Kajieme Powell told the St. Louis police to shoot him. He told them repeatedly to shoot him, and the two police officers who were called to the scene quickly obliged. But they didn’t shoot him because he told them to. The official reason St. Louis Police Chief Sam Dotson gave for why the officers shot Powell—which they did at least nine times, including several shots fired after Powell had already fallen to the ground—was that Powell was carrying a knife and charged toward the two officers holding that knife with an overhand grip.
Cellphone video captured by a witness standing nearby throws this official account of events into question, including the overhand grip, whether Powell “charged” at the officers and even the distance Powell was from the officers. But what does seem clear is that Powell was not well. In the video, he paces back and forth outside the store speaking incoherently, the two stolen energy drinks sitting on the sidewalk. The first thing he says that makes any sense is when the police arrive and he yells, “Shoot me!” The police do nothing to de-escalate the situation, hopping out of their car with guns drawn. Perhaps this is protocol, but at no point, after recognizing that Powell is only holding a knife and is not threatening the lives of anyone around him, do they attempt any non-lethal means of subduing him. They do not recognize his barking “Shoot me! Kill me now!” as suicidal. They ended the ordeal, and Powell’s life, without much consideration of any alternatives.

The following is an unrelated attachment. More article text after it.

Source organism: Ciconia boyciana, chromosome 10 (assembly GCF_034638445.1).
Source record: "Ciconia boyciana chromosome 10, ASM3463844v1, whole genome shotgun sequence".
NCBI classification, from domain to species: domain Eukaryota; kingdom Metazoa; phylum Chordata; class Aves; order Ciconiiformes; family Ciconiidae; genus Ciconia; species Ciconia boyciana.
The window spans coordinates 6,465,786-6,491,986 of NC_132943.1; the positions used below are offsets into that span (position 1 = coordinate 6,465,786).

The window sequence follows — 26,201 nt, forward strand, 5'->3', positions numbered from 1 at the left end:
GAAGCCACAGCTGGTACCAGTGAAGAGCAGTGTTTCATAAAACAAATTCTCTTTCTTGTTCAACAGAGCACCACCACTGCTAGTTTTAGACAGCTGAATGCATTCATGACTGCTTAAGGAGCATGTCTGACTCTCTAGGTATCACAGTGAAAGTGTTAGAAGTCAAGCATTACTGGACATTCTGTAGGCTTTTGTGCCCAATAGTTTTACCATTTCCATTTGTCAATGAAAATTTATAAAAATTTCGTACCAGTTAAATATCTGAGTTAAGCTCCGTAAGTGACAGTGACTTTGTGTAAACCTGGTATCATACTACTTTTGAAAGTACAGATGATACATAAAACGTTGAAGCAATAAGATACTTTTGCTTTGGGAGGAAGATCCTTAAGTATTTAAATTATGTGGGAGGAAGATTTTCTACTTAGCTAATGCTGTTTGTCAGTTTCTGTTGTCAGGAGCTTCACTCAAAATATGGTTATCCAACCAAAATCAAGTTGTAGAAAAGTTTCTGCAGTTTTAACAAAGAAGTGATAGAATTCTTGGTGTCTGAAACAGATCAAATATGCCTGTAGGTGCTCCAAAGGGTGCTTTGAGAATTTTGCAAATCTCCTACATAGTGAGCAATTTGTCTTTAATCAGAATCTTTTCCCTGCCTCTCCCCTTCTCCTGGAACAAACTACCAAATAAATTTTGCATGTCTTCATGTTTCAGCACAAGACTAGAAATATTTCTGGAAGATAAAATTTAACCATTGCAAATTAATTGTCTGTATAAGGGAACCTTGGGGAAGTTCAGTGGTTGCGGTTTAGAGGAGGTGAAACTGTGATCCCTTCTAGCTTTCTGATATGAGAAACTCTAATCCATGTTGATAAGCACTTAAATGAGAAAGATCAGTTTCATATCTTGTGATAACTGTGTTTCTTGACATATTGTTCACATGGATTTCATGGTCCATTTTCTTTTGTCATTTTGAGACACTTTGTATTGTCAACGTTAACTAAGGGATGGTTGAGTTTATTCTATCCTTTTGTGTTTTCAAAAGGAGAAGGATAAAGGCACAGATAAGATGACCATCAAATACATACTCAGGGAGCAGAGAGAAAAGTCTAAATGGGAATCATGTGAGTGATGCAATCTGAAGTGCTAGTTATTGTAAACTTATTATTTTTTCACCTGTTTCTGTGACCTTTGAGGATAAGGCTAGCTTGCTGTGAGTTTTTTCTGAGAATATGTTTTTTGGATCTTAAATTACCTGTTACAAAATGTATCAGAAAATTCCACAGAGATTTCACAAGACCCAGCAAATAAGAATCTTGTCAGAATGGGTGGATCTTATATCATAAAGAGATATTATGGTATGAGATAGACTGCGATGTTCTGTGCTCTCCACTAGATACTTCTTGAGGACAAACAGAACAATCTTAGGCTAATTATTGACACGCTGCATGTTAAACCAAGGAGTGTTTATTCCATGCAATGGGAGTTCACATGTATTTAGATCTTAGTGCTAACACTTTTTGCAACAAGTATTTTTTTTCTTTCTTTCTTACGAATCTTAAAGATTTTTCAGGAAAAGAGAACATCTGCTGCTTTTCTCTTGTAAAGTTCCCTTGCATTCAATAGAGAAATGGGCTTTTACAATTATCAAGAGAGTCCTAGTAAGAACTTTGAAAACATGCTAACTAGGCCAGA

But this is to be expected when far too many police officers aren’t being trained to handle suspects with mental illness, but are increasingly called to do so. As mental-health services disappear across the country, it is the police departments, the court system and the prisons that, more and more, are charged with care for those with mental illnesses. But that care often takes the form of what happened in St. Louis to Powell, or of incarceration without treatment.
This is true for a number of social problems that America would rather not deal with. It’s a system that’s not only unsustainable, financially and morally, but does little to ameliorate these issues. Fortunately, there are alternatives, and in the absence of any national policy shift, America’s cities have been on the front lines of implementing new and better programs that get people the help they need without sending them through the criminal justice system. Still, more can be done.